[Skip to Content]
Access to paid content on this site is currently suspended due to excessive activity being detected from your IP address 54.205.176.107. Please contact the publisher to request reinstatement.
[Skip to Content Landing]
Other Articles
August 4, 1951

UNITED NATIONS MEDICAL SERVICE IN KOREAN CONFLICT

Author Affiliations

Chief Medical Officer, United Nations Forces in Korea

JAMA. 1951;146(14):1307-1310. doi:10.1001/jama.1951.03670140033009
Abstract

In offering a preliminary report on the medical activities of the United Nations Forces in Korea, I have at once an unusual privilege and a difficult task, difficult because for reasons of security I cannot quote actual statistics and because conclusions about a campaign still in progress are necessarily incomplete.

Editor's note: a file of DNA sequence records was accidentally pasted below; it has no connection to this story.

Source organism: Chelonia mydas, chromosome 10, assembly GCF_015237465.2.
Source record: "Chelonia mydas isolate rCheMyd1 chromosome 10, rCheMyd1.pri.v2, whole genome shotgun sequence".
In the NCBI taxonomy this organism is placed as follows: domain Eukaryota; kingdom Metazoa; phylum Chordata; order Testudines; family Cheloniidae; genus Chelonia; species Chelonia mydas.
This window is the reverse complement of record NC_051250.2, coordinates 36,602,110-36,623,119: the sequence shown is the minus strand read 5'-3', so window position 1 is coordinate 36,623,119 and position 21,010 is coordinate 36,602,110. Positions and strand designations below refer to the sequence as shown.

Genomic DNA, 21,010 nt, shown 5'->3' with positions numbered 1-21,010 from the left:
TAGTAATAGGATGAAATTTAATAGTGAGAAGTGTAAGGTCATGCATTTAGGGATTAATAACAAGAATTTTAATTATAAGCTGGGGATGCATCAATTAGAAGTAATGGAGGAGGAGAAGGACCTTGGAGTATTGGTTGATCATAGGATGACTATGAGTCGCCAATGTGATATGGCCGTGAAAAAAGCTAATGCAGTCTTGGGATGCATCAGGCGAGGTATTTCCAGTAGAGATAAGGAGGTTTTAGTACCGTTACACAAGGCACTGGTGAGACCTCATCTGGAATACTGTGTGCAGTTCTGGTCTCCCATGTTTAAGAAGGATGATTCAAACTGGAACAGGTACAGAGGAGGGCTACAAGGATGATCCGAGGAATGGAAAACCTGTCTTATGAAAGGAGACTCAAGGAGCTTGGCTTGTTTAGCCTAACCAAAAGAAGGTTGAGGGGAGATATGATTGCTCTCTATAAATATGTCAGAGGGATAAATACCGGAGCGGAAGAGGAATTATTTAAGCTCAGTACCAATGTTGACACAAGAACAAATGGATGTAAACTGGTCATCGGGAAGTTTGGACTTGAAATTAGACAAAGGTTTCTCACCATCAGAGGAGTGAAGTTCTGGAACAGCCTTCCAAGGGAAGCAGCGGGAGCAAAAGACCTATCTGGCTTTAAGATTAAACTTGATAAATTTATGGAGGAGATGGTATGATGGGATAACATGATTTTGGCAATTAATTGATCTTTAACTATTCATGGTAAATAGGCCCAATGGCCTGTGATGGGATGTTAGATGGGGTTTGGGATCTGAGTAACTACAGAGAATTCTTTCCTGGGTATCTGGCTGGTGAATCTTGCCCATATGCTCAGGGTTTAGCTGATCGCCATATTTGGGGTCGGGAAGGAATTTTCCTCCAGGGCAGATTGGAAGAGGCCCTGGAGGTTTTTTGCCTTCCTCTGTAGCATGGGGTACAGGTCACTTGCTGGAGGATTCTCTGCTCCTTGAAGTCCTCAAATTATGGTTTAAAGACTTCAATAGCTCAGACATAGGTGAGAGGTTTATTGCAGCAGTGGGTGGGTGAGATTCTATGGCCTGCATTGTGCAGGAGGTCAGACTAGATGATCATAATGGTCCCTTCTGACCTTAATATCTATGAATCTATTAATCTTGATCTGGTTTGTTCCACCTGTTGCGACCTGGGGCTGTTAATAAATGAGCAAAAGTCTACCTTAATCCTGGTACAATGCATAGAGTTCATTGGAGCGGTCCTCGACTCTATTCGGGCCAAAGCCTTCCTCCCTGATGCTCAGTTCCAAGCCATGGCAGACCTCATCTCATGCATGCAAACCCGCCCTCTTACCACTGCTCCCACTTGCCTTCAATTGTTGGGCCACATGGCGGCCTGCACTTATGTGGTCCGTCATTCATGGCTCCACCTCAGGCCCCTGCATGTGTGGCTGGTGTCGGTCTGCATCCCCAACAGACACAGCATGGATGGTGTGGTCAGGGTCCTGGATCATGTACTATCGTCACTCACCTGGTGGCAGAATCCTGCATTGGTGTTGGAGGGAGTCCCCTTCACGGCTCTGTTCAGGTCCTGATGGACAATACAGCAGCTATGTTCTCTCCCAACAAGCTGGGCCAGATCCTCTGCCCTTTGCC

The conflict in Korea is an unusual one in many respects. Never before have fighting men of so many nations and races joined together in a campaign within a single area of comparable size. Korea is about the size of Italy, and its mountains, though more numerous and more irregular in configuration, are strikingly like the Apennines. Veterans of the Italian campaign of 1944-1945 are struck by the similarity. Climatically Korea is difficult, for it is very hot and dusty in summer and bitterly cold in winter. The Korean climate is the coldest in which American soldiers have ever fought,

First Page Preview View Large
First page PDF preview
First page PDF preview
×